We walked to a nearby church that is quite elegant Our exchange student from Panama told us that she got married here

So, after recharging our souls, we walked to the metro station across the street, with the same name – Iglesias de Carmen – to recharge our bus/metro card— adding money to the card so we can continue traveling on the bus/metro.

Then, with souls and bus card recharged we stopped by our favorite pub for a pint. It is called Buenas Pintas — Good Pints, and it lives up to its name. For an indication of their quality, their wifi password is “Budlightsucks”.

Relating to sloths and poisonous frogs!

LOCATION: Housesitting in Panama City, Panama

WEATHER: Hot and humid again. Rain showers

We were a little “slothful” this morning, doing internet stuff and playing with Mac. After lunch, we figured out the bus again, and for $.25, made it to the main station and then transferred to another bus (free) to our destination. Today’s jaunt was to the Smithsonian Tropical Research Institute.

It is rather small, and all the guides were eager to practice their English. First we saw an exhibit on Panama’s poisonous frogs, most of which are endangered.

The most famous is the Rana Dorada, Golden Frog, which is also the name of a microbrewery here. We had previously bought a Rana Dorada beer t-shirt, so now feel like we can relate to the frog!

The Smithsonian lies right on the bay. These pilings are what is left from a building that housed a quarantine area used when the Panama Canal was being built. Many people dying of malaria were housed here.

Then, we were off to see the marine life display. These star fish live in the waters here.

This little guy started following us around, looking for a snack. It is much skinnier and smaller than US raccoons.

Trust me – we did see a mother and baby sloth way up in the trees. As they were unmoving (of course, they are sloths!), the photo just looked like a black blob, so I took this photo of the display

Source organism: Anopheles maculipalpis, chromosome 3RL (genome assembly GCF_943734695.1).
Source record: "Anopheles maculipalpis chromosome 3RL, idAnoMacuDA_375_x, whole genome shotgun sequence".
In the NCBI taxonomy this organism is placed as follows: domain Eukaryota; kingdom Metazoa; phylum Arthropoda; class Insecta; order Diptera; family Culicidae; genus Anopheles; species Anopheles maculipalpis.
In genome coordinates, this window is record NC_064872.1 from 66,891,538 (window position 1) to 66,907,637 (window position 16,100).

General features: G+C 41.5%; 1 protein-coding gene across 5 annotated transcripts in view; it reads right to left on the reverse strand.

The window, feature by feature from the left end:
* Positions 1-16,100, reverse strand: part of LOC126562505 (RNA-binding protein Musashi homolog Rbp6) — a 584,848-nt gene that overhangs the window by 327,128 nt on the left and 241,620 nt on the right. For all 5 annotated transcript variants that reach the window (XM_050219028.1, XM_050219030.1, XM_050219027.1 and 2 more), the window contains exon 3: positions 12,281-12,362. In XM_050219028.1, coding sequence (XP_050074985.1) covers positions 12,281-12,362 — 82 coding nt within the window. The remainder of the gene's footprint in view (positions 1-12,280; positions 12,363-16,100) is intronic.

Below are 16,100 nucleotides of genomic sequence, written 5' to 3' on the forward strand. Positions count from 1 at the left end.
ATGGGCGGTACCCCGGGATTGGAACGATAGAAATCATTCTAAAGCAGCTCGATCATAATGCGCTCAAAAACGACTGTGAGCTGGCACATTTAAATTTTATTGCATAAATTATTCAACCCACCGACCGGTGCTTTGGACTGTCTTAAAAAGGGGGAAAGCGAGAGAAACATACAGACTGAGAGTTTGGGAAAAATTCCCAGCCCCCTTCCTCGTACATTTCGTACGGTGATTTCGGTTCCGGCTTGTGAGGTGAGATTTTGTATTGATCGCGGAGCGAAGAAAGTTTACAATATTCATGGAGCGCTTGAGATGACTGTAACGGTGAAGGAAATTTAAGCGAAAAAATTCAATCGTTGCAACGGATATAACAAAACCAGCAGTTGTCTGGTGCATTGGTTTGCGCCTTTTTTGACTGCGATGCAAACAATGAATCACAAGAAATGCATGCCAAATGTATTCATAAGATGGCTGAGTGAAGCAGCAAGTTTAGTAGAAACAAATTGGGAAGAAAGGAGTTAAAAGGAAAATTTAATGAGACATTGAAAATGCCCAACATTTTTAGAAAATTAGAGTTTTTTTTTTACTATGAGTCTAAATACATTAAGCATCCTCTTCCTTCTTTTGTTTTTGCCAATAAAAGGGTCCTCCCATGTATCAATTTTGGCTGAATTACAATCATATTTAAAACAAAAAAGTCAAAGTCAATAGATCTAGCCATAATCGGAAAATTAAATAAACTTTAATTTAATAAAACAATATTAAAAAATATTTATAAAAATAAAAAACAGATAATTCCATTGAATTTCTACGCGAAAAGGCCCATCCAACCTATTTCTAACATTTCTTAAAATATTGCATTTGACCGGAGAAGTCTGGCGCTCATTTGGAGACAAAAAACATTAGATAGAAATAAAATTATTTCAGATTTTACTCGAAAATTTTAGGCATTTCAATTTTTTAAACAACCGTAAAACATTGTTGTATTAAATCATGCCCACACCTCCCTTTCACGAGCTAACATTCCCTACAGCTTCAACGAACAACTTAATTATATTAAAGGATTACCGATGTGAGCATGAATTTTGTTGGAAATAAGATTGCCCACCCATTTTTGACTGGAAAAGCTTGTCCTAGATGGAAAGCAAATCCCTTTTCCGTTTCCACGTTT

The word in Spanish for sloth is perezoso, which also means lazy. Similar to our word sloth and slothfulness.

From the Smithsonian, we caught a cab with a very friendly driver. We had him drop us off at Old Town. We found a roof-top bar and enjoyed the view. We invited a couple from Vienna, Austria sitting next to us to join us for a chat. We also said hello to 2 couples speaking English. One had a T-shirt on from Wimberly, Texas. We asked him where he lives and he responded “Mission, Texas” – which is where our tiny house is! What a small world!!!

Being tourists in Panama

LOCATION: Housesitting in Panama City, Panama

WEATHER: Hot with occasional rain showers

After getting Mac settled for the day, we figured out the bus route to Old Panama (not to be confused with Old Town Panama). The buses do not have any numbers. They just have a sign showing their start and stop point. So, if your stop is on the way, rather than the final stop, you have to ask. After several inquiries, we hopped on the right one. For $.25, we got a nice 30-minute ride around the city.

Old Panama is the site of the original city, built in the 1500s. Ruins like these are all that is left, after a pirate sailed in and burned down the city.

It was lunch time, and there was nothing around this area. So, we hopped on a bus going in the direction of our condo, thinking we would just get off when we saw a potential lunch area. One stop was interestingly called “Jimmy”. I looked out and saw Jimmy’s restaurant, so thought that might be a good spot.

It turns out that this is a popular restaurant for locals, and has been around for many years. Jimmy was a Greek guy so the menu was Panamanian and Greek. We had Sancocho, the most typical Panamanian food. It is a beef, or in our case chicken, soup with a chunk of yam in it. The yam is nothing like American sweet potatoes – more like a yucca.

We can check that one off our “to-eat” list. . George has a cold, so it hit the spot.

In the evening, we had reservations for a dinner and show at a typical Panama restaurant. We shared an order of empanadas, another typical food (another list check-off), and sea bass with beans and rice. George had a glass of Panama rum (for medicinal purposes for his sore throat).

The show was quite good. It was definitely touristy, but most of the tourists were Spanish-speaking.